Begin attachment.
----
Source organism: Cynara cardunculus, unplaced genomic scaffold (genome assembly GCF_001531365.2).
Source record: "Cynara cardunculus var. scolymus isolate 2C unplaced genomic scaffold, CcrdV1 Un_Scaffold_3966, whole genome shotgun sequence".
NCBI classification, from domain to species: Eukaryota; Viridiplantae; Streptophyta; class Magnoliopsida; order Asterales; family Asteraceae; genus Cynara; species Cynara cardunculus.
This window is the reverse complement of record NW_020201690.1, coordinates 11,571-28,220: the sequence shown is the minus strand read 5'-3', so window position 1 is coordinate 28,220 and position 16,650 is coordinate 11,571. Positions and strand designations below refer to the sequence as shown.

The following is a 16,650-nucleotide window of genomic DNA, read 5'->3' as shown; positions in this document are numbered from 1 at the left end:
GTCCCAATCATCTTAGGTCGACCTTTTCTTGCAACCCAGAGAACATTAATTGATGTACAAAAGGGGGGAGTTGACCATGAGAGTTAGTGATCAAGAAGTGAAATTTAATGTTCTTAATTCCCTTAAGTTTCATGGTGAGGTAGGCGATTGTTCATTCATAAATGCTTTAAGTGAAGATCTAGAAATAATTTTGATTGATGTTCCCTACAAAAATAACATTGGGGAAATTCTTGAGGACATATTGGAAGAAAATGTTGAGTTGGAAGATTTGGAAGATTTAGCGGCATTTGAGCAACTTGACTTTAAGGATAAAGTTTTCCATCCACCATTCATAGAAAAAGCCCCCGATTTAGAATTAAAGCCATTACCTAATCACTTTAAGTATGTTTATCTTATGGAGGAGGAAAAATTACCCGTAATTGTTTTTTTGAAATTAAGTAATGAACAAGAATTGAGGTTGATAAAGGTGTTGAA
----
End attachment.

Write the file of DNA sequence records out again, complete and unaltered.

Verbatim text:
Source organism: Cynara cardunculus, unplaced genomic scaffold (genome assembly GCF_001531365.2).
Source record: "Cynara cardunculus var. scolymus isolate 2C unplaced genomic scaffold, CcrdV1 Un_Scaffold_3966, whole genome shotgun sequence".
NCBI classification, from domain to species: Eukaryota; Viridiplantae; Streptophyta; class Magnoliopsida; order Asterales; family Asteraceae; genus Cynara; species Cynara cardunculus.
This window is the reverse complement of record NW_020201690.1, coordinates 11,571-28,220: the sequence shown is the minus strand read 5'-3', so window position 1 is coordinate 28,220 and position 16,650 is coordinate 11,571. Positions and strand designations below refer to the sequence as shown.

The following is a 16,650-nucleotide window of genomic DNA, read 5'->3' as shown; positions in this document are numbered from 1 at the left end:
GTCCCAATCATCTTAGGTCGACCTTTTCTTGCAACCCAGAGAACATTAATTGATGTACAAAAGGGGGGAGTTGACCATGAGAGTTAGTGATCAAGAAGTGAAATTTAATGTTCTTAATTCCCTTAAGTTTCATGGTGAGGTAGGCGATTGTTCATTCATAAATGCTTTAAGTGAAGATCTAGAAATAATTTTGATTGATGTTCCCTACAAAAATAACATTGGGGAAATTCTTGAGGACATATTGGAAGAAAATGTTGAGTTGGAAGATTTGGAAGATTTAGCGGCATTTGAGCAACTTGACTTTAAGGATAAAGTTTTCCATCCACCATTCATAGAAAAAGCCCCCGATTTAGAATTAAAGCCATTACCTAATCACTTTAAGTATGTTTATCTTATGGAGGAGGAAAAATTACCCGTAATTGTTTTTTTGAAATTAAGTAATGAACAAGAATTGAGGTTGATAAAGGTGTTGAA